Tag Archive for: Nadi Shodana

To start my day in a peaceful and grounding manner, I begin by reflecting on my intention for the day and consider what I would like to accomplish, what I have accomplished so far and what still needs to be accomplished. This helps to order my thoughts and to provide a plan of action for the day. I express gratitude for the people I care for, all of the wonderful things in my life and say a prayer for those individuals who are experiencing difficult situations and send wishes of good will and good energy their way.

Having a great deal of training in dance, belly breathing does not come naturally to me as dancers are taught to hold their core in and up. Allowing my belly stick out seemed very odd and rather difficult at the beginning. I practiced this breathing technique by lying on my back with a foam block placed on my abdomen over my navel. This allowed me to watch the rise and fall of the block as I breathe, to become accustom to the feeling of letting my abdomen pooch out when inhaling and to fall back when exhaling, and to allow this type of breathing to become natural and flow effortlessly.    Another exercise I use when sitting upright, is to place my palms over my abdomen with my index fingers barley touching. When I inhale, the fingers should pull apart and when exhaling, they should come back together.  This practice is helpful when at work or at other times when I cannot lie down.   When belly breathing, I focus on my breath, trying to extend my exhale to a count of six and then a count of eight, ten and so on. I have been able to comfortably extend my exhale to a count of twelve and am attempting to extend it further.

Before going to sleep, I practice another round of belly breathing and take some time to settle in and reflect back on my day, how it met with my original intention, what good things happened and what I would do differently. This practice has proved grounding and relaxing and I feel a sense of serenity when falling asleep.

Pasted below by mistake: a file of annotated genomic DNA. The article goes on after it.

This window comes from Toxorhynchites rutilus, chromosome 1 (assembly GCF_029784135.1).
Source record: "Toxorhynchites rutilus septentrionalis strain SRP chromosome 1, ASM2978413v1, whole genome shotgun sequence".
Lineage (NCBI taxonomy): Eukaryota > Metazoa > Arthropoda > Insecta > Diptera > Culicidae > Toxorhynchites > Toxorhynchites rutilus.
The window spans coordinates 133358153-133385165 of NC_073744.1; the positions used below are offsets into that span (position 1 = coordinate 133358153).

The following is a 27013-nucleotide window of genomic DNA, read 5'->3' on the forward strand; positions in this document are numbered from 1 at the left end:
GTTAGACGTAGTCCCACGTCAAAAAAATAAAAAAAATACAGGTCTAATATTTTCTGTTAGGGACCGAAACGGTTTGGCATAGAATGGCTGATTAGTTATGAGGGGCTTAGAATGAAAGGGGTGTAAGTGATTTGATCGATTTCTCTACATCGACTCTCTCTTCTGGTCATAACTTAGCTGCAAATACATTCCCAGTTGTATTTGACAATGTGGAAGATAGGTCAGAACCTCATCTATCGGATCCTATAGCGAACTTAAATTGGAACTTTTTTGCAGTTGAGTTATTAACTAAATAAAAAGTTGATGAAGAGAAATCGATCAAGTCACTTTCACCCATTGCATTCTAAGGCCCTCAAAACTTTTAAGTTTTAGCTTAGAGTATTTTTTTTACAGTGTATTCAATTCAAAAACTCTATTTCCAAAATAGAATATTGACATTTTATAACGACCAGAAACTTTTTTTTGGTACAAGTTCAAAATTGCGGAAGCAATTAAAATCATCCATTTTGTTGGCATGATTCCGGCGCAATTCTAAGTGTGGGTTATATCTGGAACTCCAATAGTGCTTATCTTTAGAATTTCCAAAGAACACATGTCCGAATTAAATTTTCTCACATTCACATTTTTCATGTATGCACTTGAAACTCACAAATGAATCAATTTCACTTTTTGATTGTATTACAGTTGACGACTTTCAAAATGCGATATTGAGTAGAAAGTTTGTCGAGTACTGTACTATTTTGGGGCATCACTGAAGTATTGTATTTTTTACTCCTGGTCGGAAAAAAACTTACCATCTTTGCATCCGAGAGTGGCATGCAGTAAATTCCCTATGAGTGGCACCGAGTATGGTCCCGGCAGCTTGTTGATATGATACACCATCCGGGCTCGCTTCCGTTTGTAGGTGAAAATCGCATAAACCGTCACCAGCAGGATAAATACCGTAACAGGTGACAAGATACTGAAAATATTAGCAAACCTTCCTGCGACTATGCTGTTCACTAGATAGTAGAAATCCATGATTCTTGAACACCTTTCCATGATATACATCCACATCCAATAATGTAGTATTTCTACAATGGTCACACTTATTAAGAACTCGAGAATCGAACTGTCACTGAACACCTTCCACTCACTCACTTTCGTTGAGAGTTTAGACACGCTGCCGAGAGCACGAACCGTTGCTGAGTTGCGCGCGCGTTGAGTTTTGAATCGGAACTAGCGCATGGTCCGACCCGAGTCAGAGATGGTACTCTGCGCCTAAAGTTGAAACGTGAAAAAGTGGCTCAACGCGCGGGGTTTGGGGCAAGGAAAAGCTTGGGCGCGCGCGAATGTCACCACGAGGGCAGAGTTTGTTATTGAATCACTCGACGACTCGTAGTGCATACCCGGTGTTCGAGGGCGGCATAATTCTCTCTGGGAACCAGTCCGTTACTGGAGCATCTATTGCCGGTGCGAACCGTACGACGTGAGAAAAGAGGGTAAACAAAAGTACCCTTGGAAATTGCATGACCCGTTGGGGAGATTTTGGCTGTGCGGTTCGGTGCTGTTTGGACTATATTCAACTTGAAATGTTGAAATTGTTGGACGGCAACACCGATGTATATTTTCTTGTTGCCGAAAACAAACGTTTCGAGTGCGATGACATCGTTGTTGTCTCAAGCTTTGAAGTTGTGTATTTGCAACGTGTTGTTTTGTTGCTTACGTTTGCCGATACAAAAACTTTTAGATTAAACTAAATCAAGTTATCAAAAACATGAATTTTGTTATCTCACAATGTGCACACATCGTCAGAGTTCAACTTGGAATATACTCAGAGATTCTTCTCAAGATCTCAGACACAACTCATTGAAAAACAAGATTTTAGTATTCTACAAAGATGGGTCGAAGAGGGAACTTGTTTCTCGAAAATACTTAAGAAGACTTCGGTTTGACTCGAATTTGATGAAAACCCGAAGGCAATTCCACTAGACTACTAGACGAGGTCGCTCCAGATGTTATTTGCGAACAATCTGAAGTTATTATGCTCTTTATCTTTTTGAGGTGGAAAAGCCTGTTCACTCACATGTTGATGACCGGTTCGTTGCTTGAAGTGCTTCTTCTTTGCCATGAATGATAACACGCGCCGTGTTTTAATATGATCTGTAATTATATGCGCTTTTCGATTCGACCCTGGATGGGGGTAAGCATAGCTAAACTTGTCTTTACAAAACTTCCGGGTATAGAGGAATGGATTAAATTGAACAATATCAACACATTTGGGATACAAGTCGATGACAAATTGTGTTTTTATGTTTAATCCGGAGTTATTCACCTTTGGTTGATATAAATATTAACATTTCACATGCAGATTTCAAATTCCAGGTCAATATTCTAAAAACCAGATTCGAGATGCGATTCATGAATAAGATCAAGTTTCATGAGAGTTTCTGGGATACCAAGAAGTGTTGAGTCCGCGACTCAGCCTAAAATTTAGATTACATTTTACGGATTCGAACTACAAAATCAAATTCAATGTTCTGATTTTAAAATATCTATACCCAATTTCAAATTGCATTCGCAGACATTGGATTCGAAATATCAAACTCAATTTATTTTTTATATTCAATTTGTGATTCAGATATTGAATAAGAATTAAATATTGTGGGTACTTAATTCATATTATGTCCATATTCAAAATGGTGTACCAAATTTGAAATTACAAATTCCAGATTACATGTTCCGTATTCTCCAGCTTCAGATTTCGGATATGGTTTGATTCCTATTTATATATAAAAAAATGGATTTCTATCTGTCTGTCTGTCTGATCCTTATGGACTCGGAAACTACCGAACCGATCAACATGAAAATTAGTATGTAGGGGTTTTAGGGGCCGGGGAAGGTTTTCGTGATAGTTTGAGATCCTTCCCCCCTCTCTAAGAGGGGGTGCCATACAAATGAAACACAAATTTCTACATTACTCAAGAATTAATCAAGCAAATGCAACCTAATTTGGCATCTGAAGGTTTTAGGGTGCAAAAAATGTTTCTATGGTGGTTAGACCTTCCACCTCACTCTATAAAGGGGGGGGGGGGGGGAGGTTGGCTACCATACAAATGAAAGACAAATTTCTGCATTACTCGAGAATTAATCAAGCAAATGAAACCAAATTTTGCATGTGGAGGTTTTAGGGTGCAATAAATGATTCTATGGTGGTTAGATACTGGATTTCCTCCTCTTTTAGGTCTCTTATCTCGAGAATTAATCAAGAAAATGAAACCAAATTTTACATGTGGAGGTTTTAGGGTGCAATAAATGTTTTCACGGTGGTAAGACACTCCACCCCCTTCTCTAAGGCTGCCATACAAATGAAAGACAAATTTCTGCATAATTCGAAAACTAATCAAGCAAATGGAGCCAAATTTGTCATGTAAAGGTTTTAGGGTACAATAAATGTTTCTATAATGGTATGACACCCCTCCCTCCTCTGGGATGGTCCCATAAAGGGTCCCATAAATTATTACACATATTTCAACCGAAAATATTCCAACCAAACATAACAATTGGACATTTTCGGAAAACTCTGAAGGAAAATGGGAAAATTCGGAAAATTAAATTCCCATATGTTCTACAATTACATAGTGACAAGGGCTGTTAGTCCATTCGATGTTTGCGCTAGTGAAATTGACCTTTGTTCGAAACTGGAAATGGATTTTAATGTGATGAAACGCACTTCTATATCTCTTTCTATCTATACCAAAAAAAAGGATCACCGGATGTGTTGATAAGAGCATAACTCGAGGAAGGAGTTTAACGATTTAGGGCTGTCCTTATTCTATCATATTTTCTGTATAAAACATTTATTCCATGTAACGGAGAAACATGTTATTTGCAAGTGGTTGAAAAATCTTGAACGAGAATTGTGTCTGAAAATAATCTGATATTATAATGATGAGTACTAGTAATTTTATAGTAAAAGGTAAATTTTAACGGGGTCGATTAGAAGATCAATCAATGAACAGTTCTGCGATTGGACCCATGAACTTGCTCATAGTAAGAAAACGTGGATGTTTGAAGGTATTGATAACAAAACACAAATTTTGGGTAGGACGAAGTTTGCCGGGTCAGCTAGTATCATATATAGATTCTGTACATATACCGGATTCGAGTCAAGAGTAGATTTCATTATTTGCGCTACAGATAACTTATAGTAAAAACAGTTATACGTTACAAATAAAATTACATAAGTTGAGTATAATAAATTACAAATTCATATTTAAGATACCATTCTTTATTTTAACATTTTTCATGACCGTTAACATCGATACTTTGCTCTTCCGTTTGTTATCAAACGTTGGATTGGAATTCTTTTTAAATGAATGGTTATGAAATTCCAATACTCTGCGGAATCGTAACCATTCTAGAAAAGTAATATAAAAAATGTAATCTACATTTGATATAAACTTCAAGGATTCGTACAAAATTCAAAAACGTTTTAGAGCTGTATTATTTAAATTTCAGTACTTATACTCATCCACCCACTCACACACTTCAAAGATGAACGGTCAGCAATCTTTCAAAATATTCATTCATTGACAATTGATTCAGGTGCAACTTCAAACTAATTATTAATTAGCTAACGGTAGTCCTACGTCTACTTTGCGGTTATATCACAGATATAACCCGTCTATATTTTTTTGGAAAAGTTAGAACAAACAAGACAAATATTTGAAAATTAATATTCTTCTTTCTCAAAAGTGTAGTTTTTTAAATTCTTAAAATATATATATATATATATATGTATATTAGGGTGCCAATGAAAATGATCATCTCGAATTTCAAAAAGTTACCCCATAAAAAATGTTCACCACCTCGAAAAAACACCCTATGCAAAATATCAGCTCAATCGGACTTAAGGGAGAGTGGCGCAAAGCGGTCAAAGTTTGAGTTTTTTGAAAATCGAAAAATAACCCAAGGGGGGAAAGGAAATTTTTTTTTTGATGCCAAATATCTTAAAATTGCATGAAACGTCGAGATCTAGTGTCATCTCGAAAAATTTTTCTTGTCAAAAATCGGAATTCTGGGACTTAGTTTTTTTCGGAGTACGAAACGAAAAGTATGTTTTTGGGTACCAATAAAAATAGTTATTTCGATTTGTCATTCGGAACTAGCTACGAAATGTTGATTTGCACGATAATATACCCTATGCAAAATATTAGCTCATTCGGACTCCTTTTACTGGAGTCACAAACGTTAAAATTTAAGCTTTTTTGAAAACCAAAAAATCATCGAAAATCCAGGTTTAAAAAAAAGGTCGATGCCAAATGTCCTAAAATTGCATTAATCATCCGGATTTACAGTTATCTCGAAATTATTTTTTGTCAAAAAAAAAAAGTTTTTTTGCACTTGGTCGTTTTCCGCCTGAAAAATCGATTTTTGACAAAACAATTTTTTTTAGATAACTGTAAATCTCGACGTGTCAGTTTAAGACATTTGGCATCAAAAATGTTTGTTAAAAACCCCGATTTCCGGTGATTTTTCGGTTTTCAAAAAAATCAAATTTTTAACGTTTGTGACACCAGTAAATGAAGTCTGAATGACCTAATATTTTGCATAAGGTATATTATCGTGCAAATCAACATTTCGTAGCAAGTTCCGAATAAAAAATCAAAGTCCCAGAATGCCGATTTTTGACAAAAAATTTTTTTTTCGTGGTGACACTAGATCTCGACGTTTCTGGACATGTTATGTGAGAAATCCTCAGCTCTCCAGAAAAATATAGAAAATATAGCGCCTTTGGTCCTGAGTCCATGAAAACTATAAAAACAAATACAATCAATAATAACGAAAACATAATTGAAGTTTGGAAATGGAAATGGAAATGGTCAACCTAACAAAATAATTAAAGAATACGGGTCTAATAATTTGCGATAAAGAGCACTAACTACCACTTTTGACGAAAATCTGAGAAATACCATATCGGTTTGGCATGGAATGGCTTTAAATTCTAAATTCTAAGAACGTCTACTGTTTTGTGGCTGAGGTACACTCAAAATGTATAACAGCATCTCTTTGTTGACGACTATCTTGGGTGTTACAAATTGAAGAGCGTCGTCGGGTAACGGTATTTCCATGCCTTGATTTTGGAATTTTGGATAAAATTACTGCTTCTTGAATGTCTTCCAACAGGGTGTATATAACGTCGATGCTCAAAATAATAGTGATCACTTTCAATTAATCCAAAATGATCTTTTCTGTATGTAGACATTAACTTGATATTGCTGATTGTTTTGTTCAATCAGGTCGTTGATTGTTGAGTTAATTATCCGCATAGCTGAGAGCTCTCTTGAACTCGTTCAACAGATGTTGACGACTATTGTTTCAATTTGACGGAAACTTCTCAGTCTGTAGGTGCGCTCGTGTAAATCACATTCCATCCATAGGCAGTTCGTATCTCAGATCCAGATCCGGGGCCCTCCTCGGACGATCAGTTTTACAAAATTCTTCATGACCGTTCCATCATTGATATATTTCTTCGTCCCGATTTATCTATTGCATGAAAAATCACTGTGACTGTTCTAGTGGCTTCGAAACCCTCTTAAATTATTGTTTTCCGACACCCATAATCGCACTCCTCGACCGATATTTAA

Recently, a very stressful situation presented itself where I had the opportunity to test whether belly breathing would help to calm me in an extremely stressful situation. I work for an international company and our team is spread out throughout the United States and abroad, with many of us working remotely.  Most of our meetings are conducted via teleconference, but occasional we travel to other office locations to meet live with specific internal and external resources. On a recent occasion, I was asked with very little notice to travel to a regional office to give a presentation to the senior leadership team regarding a large project which I have been leading. This would be an understandably stressful situation carrying out the presentation via teleconference, but the need to travel to the meeting and conduct the presentation live in front of such a prestigious audience was rather unnerving.  Having just started my belly breathing practice, I decided to use the belly breathing to keep myself calm and focused during the time leading up to the meeting, the travel and the presentation. The day before leaving to attend the meeting, I followed my new morning routine of reflection and belly breathing and took some additional time to include alternate nostril breathing, or Nadi Shodhan Pranayama. I performed one set of ten rounds of alternate nostril breathing to start. Afterwards, I felt additionally calm and relaxed having taken the extra time to focus on breathing and to ground myself. I decided to include the alternate nostril breathing in my regular morning and nighttime routines going forward.